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Nagabhata II Gurjar Pratihar

Nagabhata II (reign 805–833) was an Indian Emperor of Pratihara Dynasty.He ascended the throne of Pratihara Empire after his father Vatsraja.[1] His mother was queen Sundari-Devi. He was designated with imperial titles – ParamabhattarakaMaharajadhiraja, and Paramesvara after conquest of Kannauj.[2][3]


Nagabhata II finds a mention in the Gwalior inscription. He defeated the rulers of Sindhu, Andhra, Vidarbha, Kalinga, Matsyas, Vatsas, Malavas, Kiratas, Anartas and the Arabs. He had defeated Saindhava ruler Ranaka I and conquered the western Saurashtra (now in Gujarat).[4][5] He also defeated Chakrayudh at Kannauj.[6]: 20  He was later defeated by the Rashtrakuta Emperor Govinda III (793–814) and lost Malwa and Gujarat. However, he recovered Malwa from the Rashtrakutas, conquered Kanauj and the Indo-Gangetic Plain as far as Bihar from the Palas, and again checked the Muslims in the west. Kanauj became the center of the Pratihara state, which covered much of northern India during the peak of their power (836–910).[2]

An inscription of his descendant, Mihira Bhoja describes Nagabhata II as “who, desirous of the great growth of virtuous acts, enjoined in the Veda, performed a series of religious ceremonies according to the custom of Kshatriya families.” Nagabhata is said to have been a devotee of Bhagavati.[7] 

Nagabhatta faced a large Pala army in his early career, which had an elephant force of 50,000, led by King Dharmapala himself at Mungar, Nagabhata emerged victorious. The Chatsu Inscription of his Guhila feudatory Baladitya (813 AD) states that Shankaragana Guhila, who fought on the behalf of Vatsaraja fulfilled his vow by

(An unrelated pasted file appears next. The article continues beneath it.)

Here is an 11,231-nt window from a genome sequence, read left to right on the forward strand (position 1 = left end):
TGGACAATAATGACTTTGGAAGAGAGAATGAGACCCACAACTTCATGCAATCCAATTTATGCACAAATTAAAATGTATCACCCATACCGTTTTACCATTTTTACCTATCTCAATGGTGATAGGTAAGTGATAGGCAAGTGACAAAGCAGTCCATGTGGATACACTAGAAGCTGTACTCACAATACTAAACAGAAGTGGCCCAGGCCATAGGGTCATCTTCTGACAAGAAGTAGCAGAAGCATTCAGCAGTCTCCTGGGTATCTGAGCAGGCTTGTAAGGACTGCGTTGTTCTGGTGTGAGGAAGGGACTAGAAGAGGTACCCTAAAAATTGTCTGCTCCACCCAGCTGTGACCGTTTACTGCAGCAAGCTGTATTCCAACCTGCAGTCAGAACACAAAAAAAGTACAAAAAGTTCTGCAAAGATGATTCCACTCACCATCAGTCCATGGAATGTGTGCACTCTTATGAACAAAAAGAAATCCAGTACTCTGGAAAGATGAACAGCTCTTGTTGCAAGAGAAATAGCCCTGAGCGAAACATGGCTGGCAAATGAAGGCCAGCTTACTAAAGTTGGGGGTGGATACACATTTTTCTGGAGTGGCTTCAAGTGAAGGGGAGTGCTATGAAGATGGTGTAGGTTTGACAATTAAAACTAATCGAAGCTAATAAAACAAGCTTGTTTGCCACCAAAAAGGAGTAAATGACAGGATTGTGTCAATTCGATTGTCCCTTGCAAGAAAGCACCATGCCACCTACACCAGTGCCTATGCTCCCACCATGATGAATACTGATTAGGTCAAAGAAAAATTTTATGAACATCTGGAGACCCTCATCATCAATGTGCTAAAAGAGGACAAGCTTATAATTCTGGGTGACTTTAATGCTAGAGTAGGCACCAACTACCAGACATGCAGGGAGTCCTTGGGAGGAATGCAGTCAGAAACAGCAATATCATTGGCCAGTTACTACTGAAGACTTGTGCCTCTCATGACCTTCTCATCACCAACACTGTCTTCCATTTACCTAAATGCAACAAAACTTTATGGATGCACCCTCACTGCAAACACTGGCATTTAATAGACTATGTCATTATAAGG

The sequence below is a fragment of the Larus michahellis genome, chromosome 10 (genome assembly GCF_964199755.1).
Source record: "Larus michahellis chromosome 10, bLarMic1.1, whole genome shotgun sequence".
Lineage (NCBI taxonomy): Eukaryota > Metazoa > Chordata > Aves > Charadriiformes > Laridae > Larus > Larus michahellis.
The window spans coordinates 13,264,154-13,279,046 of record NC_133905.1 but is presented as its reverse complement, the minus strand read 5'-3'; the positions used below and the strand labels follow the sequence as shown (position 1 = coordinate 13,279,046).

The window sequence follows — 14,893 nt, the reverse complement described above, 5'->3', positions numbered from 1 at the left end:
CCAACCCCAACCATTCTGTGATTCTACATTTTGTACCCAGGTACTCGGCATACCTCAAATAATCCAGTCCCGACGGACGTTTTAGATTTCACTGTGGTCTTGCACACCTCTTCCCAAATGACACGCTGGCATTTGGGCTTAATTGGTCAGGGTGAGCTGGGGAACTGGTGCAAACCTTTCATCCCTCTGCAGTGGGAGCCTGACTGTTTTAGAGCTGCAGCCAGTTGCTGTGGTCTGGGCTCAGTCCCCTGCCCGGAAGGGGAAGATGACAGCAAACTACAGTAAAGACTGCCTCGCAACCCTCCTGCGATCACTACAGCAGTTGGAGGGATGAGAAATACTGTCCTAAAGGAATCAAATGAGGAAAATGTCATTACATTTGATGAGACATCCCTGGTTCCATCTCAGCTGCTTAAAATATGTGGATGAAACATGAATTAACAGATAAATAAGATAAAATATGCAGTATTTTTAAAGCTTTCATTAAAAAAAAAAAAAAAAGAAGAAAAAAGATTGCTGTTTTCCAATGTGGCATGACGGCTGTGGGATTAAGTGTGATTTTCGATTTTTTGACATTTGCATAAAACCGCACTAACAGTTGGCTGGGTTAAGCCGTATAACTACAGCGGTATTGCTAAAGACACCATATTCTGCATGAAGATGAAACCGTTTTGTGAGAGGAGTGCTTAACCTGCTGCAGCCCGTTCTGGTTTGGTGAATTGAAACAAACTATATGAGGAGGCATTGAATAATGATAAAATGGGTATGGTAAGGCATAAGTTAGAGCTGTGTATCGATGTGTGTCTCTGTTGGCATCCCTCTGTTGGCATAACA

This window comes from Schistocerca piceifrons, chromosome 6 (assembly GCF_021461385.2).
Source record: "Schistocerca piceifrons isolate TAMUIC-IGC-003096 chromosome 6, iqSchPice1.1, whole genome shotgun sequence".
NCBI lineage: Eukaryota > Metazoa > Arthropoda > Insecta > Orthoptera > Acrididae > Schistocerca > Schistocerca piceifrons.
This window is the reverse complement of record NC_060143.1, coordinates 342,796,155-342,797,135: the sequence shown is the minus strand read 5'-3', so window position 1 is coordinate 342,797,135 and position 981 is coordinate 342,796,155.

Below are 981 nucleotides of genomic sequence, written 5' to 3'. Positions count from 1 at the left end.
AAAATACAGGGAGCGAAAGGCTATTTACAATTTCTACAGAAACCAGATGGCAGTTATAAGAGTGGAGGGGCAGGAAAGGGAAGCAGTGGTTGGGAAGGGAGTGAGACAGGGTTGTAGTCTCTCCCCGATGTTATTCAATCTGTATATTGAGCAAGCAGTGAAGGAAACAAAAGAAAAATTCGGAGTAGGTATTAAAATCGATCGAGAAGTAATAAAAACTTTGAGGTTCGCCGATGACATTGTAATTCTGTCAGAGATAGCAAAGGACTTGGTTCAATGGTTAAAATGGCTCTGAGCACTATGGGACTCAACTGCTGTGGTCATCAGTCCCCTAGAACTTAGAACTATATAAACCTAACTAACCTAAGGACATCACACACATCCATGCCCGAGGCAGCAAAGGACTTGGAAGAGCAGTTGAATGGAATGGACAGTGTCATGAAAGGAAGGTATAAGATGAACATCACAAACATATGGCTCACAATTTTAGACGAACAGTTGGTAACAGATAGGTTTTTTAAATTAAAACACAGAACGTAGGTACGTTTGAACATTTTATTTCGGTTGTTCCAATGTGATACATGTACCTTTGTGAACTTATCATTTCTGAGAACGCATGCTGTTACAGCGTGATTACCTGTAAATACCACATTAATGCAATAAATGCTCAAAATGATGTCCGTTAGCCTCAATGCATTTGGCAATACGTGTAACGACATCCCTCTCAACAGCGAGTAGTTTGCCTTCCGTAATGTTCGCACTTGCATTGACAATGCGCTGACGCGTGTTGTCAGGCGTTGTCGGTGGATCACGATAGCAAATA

“defeating Bhata, the Gauda ruler, in battle, and presented the earth at his master’s(Vatsaraja) feet”.


Nagabhata II was succeeded by Ramabhadra. Some earlier historians identified Nagabhata with Āma, who according to the Jain accounts, died in 832-833 CE (see Āma#Identification with Nagabhata II). Based on this identification, Nagabhata’s reign is theorized to have ended around 833 CE. Historian Shyam Manohar Mishra, who disagrees with this identification, places Nagabhata’s death around 825 CE.[9]


  1. ^ Panchānana Rāya (1939). A historical review of Hindu India: 300 B. C. to 1200 A. D. I. M. H. Press. p. 125.
  2. Jump up to:a b Rama Shankar Tripathi 1964, p. 233.
  3. ^ Hooja, Rima (2006). A History of Rajasthan. Rajasthan: Rupa & Company. p. 275. ISBN 8129108909.
  4. ^ History of Rajasthan Rima Hooja pg – 276 Roopa Publishers
  5. ^ Sailendra Nath Sen (1 January 1999). Ancient Indian History and Civilization. New Age International. p. 343. ISBN 978-81-224-1198-0.
  6. ^ Sen, S.N., 2013, A Textbook of Medieval Indian History, Delhi: Primus Books, ISBN 9789380607344
  7. ^ R.K. Gupta, S.R. Bakshi (2008). Rajasthan Through the Ages,Studies in Indian history1. Rajasthan: Swarup & Sons. p. 42. ISBN 9788176258418.
  8. ^ Hooja, Rima (2006). A History of Rajasthan. Rajasthan: Rupa & Company. p. 277. ISBN 8129108909.
  9. ^ Shyam Manohar Mishra 1977, pp. 121–124.


Preceded byVatsaraja (780–800)Gurjara Pratihara Emperor
Succeeded byRamabhadra (833–836)
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